April, Wilhelm Meya announced that his Franklin Farm was
closing its huge mushroom growing operation in North Franklin in
order to move operations to Georgio Fresh Farms, a large
Pennsylvania mushroom grower.
Meya was interviewed for WORKING THE LAND last summer. During
that interview, he emphasized how difficult it was sustaining a
profit for his $42 million a year business.
Mushroom love leads to
I love agriculture, I always did. And, I think in mushroom
business you can see what you put in, you get out. And, itís a
very challenging business. And, itís also very interesting to
grow all these new species and try a new challenge always, and
it is fascinating what mushrooms can do and how they behave.
And, I think the other part is the specialty mushroom and the
medicinal value. Itís a very healthy
I was trained as an agricultural specialist in Germany, and I
came to United States and started working for Ralston
Purina in the microbiology division. And, this is how I
got started in the mushroom division.
Franklin Farm is a large interior growing operation where we
produce a variety of different mushrooms. I think Franklin
Farm is the largest indoor mushroom growing facility in the
Ralston Purina started the company in 1978. I took over the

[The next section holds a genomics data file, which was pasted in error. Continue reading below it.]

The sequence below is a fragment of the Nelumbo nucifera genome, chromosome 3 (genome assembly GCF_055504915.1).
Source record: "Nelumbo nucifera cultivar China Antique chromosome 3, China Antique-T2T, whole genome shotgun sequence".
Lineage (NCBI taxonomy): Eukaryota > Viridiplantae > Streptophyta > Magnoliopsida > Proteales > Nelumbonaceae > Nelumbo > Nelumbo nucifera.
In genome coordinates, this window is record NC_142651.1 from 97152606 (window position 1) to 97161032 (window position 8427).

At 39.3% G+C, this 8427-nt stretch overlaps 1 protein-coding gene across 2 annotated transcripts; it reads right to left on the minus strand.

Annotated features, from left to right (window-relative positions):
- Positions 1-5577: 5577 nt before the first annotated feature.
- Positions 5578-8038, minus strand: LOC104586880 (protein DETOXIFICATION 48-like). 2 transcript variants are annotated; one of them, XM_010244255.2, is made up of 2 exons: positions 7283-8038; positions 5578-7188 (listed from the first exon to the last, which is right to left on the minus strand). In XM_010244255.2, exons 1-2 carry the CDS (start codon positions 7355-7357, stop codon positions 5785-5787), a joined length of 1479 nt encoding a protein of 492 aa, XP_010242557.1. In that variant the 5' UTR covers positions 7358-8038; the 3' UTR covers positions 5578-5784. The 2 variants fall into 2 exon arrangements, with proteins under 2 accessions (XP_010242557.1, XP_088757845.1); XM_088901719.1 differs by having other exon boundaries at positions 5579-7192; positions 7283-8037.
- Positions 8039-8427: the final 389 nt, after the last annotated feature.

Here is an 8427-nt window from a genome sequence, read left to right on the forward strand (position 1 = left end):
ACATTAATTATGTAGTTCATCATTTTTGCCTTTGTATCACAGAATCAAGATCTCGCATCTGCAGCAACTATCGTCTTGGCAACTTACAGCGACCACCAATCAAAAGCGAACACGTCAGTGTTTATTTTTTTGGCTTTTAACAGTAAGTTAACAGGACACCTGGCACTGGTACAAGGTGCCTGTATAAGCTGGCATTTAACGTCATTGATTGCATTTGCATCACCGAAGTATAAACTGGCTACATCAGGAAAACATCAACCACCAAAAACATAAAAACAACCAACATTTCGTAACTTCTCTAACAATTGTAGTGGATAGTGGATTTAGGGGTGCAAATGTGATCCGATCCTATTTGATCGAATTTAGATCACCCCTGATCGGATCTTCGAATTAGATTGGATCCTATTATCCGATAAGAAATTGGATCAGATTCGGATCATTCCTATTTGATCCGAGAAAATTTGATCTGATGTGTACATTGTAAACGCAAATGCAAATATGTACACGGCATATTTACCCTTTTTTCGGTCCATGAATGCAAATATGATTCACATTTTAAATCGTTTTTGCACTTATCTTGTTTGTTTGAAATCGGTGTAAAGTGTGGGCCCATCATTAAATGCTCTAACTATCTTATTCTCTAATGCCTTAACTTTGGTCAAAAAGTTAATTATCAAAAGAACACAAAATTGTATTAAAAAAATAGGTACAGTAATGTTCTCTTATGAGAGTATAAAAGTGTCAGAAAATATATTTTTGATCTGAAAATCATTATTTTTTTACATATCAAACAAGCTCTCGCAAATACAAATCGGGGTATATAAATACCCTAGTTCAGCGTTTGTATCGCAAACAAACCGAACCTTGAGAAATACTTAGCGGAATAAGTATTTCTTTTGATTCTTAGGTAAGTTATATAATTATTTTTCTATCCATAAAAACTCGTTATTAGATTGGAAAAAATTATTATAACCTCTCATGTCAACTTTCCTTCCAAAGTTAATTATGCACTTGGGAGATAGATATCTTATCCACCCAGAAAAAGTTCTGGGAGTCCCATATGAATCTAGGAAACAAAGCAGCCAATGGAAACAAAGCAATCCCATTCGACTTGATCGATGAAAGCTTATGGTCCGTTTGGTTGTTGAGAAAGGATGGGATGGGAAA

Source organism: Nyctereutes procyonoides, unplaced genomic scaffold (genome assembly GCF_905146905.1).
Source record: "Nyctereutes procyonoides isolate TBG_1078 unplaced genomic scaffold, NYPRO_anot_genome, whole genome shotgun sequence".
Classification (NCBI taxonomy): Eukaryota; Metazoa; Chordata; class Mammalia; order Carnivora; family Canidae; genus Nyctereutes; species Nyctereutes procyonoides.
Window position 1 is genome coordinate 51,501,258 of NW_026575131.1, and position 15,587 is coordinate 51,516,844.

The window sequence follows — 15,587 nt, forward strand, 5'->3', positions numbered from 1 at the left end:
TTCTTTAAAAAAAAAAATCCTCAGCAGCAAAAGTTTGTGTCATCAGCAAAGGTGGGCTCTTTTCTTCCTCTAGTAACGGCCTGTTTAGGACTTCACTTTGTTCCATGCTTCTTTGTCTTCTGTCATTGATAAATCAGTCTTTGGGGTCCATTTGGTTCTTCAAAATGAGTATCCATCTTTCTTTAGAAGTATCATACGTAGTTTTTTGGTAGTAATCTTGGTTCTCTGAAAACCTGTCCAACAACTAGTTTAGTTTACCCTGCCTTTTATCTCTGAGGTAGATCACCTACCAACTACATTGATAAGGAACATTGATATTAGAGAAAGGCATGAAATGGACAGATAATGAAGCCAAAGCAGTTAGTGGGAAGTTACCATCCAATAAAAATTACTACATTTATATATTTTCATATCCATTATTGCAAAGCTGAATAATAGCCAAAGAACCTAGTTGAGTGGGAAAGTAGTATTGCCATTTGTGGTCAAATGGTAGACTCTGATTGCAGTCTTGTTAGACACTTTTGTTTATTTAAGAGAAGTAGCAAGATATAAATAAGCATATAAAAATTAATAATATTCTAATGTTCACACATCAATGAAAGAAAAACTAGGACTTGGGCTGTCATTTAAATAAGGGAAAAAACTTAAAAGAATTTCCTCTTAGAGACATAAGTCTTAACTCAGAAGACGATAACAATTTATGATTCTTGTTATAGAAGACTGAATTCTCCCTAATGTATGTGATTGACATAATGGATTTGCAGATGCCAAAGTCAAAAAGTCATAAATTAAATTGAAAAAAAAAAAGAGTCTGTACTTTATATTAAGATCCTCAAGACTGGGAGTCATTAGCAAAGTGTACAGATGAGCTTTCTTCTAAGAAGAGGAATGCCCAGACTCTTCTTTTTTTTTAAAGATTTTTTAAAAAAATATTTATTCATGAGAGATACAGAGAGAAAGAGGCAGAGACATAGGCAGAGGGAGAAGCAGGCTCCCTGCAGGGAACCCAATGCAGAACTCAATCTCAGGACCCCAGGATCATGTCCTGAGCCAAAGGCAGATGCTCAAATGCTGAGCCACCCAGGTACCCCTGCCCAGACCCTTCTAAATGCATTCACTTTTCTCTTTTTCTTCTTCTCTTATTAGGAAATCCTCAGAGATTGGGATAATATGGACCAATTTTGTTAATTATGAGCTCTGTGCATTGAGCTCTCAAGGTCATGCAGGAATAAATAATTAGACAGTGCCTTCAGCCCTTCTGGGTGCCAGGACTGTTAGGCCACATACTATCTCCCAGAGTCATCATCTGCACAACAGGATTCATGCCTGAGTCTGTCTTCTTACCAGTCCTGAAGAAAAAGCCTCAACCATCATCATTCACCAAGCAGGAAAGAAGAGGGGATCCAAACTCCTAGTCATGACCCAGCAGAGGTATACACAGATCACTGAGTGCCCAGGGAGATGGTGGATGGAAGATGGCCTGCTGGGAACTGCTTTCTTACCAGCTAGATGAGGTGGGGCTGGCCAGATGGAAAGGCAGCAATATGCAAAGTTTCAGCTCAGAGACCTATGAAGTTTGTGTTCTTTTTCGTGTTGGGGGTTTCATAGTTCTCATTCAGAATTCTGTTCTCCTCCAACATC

company in 1983. At that time we were producing about 7 million
pounds and at this point we are producing approximately 28 to 30
million pounds a year.
Our gross revenue is approximately $42 million. I would assume
in dollar value we are pretty much the largest agricultural
enterprise in Connecticut, and perhaps even in New England. We
have about 560 associates with a $15 million annual payroll.
We have about 45 growing rooms and we have eight separate
holding rooms, eight spawn running rooms, and four phase two
The facility itself is about 440,000 square foot under one
roof. But, all the mushrooms are grown in wooden trays and if
you would lay them out on an open space, it would cover
approximately 38 acres of growing space.
The main mushroom is the White Button mushroom. But, we also
produce a lot of specialty mushrooms like Portabella, maitake, shiitake and other varieties.
of doing business
This is a very challenging business like all agriculture.
Especially mushroom farming is very challenging to raw
ingredients, supply ingredients, and we are very energy
dependent. And, Connecticut, as we all know, is a very
expensive state to do business. And, thatís our biggest challenge.
Well, I think the major cost and big challenge that weíre
seeing is the energy right now. We are very energy dependent
and just recently with the spike in oil prices and electricity,
itís very challenging to be profitable in this condition. And,
we donít know where weíre going when energy prices or what
alternative uses, weíre looking in a different way and try to
run very energy efficient whenever we can.
But, unfortunately mushrooms need, in the winter months, a lot